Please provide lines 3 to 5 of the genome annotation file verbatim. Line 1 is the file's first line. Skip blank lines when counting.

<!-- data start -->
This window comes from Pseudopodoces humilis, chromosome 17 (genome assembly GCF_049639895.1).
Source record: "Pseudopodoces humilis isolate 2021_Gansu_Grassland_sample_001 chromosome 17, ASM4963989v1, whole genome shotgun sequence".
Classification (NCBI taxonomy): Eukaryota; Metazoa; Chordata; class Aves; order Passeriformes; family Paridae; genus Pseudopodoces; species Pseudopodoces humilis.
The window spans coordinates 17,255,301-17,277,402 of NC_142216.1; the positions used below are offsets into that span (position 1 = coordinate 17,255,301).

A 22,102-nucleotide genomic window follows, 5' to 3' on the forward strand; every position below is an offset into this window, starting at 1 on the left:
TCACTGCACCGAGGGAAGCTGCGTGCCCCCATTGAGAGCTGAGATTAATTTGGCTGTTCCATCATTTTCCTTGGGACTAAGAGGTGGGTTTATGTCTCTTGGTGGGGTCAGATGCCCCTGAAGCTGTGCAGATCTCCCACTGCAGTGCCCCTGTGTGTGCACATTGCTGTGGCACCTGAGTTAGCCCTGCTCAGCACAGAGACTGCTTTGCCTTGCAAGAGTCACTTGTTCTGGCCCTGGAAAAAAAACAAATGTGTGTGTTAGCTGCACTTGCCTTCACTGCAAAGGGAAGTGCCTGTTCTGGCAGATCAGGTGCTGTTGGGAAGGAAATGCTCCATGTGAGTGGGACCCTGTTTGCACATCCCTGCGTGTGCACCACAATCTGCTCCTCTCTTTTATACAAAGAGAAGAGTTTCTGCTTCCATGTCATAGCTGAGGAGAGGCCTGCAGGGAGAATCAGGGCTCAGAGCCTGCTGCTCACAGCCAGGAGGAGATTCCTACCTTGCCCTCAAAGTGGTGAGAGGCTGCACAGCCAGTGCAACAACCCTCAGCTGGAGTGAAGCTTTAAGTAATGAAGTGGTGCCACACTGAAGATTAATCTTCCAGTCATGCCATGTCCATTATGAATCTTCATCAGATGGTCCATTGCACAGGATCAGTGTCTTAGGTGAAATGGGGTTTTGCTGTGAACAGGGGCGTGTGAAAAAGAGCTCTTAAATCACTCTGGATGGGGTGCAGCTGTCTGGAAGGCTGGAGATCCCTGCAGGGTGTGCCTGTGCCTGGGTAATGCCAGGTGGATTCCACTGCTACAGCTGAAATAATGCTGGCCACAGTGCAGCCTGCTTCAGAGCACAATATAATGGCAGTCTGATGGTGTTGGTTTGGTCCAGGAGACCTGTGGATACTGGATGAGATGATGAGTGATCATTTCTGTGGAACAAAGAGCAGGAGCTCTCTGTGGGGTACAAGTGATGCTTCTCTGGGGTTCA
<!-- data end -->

Classification (NCBI taxonomy): Eukaryota; Metazoa; Chordata; class Aves; order Passeriformes; family Paridae; genus Pseudopodoces; species Pseudopodoces humilis.
The window spans coordinates 17,255,301-17,277,402 of NC_142216.1; the positions used below are offsets into that span (position 1 = coordinate 17,255,301).

A 22,102-nucleotide genomic window follows, 5' to 3' on the forward strand; every position below is an offset into this window, starting at 1 on the left: